This section is from the book "British Wild Flowers - In Their Natural Haunts Vol5-6", by A. R. Horwood. Also available from Amazon: A British Wild Flowers In Their Natural Haunts.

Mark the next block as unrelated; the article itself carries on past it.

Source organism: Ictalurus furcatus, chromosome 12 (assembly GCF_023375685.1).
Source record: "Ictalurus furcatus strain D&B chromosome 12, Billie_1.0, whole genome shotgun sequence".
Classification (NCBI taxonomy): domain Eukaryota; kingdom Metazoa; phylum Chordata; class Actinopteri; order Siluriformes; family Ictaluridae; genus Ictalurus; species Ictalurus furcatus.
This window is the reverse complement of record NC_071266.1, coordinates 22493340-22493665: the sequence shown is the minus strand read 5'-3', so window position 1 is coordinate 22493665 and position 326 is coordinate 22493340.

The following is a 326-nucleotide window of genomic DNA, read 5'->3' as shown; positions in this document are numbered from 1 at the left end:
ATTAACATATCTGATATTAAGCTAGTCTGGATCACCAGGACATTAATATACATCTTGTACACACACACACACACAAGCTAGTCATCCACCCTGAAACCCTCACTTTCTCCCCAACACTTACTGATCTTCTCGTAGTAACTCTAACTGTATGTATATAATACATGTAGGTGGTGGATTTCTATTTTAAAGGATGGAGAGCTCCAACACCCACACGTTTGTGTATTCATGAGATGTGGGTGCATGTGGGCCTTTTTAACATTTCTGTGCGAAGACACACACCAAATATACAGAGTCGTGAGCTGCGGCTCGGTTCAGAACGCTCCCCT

Since marshes are areas where plants are in various stages of submergence, it is not unnatural that they should show various degrees of connection with plants that are entirely submerged, or aquatic plants. Marsh vegetation and aquatic vegetation are, in fact, intimately connected. The former is often marginal to the latter, and the plants of the one are frequently common to the other; thus a river or lake with aquatic vegetation may give rise to a marsh at its edge. The difference again between marsh formations and fen or carr vegetation is less marked than the difference between the former and moorland vegetation, the alkaline nature of the water of the second resembling that of a marsh. Marsh vegetation may, on the other hand, become transitional to wet meadows by drainage. Marsh plants are also largely common to salt marshes where the conditions are suitable.